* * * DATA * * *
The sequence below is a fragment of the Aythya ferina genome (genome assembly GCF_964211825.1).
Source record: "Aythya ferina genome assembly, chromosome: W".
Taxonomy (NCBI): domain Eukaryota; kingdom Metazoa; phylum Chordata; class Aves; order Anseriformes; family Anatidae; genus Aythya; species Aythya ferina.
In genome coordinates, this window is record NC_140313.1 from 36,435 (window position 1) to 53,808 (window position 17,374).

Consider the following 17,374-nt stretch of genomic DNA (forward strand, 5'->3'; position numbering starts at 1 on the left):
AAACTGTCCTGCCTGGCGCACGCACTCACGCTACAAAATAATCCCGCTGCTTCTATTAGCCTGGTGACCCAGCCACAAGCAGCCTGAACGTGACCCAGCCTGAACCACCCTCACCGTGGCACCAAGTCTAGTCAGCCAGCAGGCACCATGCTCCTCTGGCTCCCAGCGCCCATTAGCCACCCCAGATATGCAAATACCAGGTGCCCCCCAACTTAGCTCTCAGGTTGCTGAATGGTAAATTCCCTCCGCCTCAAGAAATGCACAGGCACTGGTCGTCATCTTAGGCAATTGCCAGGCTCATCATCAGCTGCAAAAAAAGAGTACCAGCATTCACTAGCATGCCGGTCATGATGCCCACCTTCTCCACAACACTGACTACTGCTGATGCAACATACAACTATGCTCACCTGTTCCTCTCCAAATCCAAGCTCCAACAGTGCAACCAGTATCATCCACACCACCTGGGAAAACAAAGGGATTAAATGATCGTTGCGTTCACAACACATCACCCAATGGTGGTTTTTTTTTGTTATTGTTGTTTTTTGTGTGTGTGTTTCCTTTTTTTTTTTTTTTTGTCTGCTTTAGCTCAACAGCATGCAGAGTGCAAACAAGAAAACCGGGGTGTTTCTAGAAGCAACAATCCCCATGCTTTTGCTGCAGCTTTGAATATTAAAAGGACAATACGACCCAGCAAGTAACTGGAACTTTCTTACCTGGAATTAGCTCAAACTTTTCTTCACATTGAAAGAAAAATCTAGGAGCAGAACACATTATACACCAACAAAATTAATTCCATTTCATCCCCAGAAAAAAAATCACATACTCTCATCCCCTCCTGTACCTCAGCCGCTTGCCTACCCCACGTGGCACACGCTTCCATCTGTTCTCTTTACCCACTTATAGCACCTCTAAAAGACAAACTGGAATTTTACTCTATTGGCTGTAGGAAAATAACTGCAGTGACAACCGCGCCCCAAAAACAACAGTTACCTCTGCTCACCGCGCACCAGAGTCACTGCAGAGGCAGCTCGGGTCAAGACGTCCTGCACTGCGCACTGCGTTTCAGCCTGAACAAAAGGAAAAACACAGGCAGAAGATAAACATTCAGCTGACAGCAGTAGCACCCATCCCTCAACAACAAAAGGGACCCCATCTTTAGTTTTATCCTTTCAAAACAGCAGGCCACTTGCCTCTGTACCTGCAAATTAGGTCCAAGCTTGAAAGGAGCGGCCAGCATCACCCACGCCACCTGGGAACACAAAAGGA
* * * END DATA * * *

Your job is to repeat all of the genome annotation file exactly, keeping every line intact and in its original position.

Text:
The sequence below is a fragment of the Aythya ferina genome (genome assembly GCF_964211825.1).
Source record: "Aythya ferina genome assembly, chromosome: W".
Taxonomy (NCBI): domain Eukaryota; kingdom Metazoa; phylum Chordata; class Aves; order Anseriformes; family Anatidae; genus Aythya; species Aythya ferina.
In genome coordinates, this window is record NC_140313.1 from 36,435 (window position 1) to 53,808 (window position 17,374).

Consider the following 17,374-nt stretch of genomic DNA (forward strand, 5'->3'; position numbering starts at 1 on the left):
AAACTGTCCTGCCTGGCGCACGCACTCACGCTACAAAATAATCCCGCTGCTTCTATTAGCCTGGTGACCCAGCCACAAGCAGCCTGAACGTGACCCAGCCTGAACCACCCTCACCGTGGCACCAAGTCTAGTCAGCCAGCAGGCACCATGCTCCTCTGGCTCCCAGCGCCCATTAGCCACCCCAGATATGCAAATACCAGGTGCCCCCCAACTTAGCTCTCAGGTTGCTGAATGGTAAATTCCCTCCGCCTCAAGAAATGCACAGGCACTGGTCGTCATCTTAGGCAATTGCCAGGCTCATCATCAGCTGCAAAAAAAGAGTACCAGCATTCACTAGCATGCCGGTCATGATGCCCACCTTCTCCACAACACTGACTACTGCTGATGCAACATACAACTATGCTCACCTGTTCCTCTCCAAATCCAAGCTCCAACAGTGCAACCAGTATCATCCACACCACCTGGGAAAACAAAGGGATTAAATGATCGTTGCGTTCACAACACATCACCCAATGGTGGTTTTTTTTTGTTATTGTTGTTTTTTGTGTGTGTGTTTCCTTTTTTTTTTTTTTTTGTCTGCTTTAGCTCAACAGCATGCAGAGTGCAAACAAGAAAACCGGGGTGTTTCTAGAAGCAACAATCCCCATGCTTTTGCTGCAGCTTTGAATATTAAAAGGACAATACGACCCAGCAAGTAACTGGAACTTTCTTACCTGGAATTAGCTCAAACTTTTCTTCACATTGAAAGAAAAATCTAGGAGCAGAACACATTATACACCAACAAAATTAATTCCATTTCATCCCCAGAAAAAAAATCACATACTCTCATCCCCTCCTGTACCTCAGCCGCTTGCCTACCCCACGTGGCACACGCTTCCATCTGTTCTCTTTACCCACTTATAGCACCTCTAAAAGACAAACTGGAATTTTACTCTATTGGCTGTAGGAAAATAACTGCAGTGACAACCGCGCCCCAAAAACAACAGTTACCTCTGCTCACCGCGCACCAGAGTCACTGCAGAGGCAGCTCGGGTCAAGACGTCCTGCACTGCGCACTGCGTTTCAGCCTGAACAAAAGGAAAAACACAGGCAGAAGATAAACATTCAGCTGACAGCAGTAGCACCCATCCCTCAACAACAAAAGGGACCCCATCTTTAGTTTTATCCTTTCAAAACAGCAGGCCACTTGCCTCTGTACCTGCAAATTAGGTCCAAGCTTGAAAGGAGCGGCCAGCATCACCCACGCCACCTGGGAACACAAAAGGA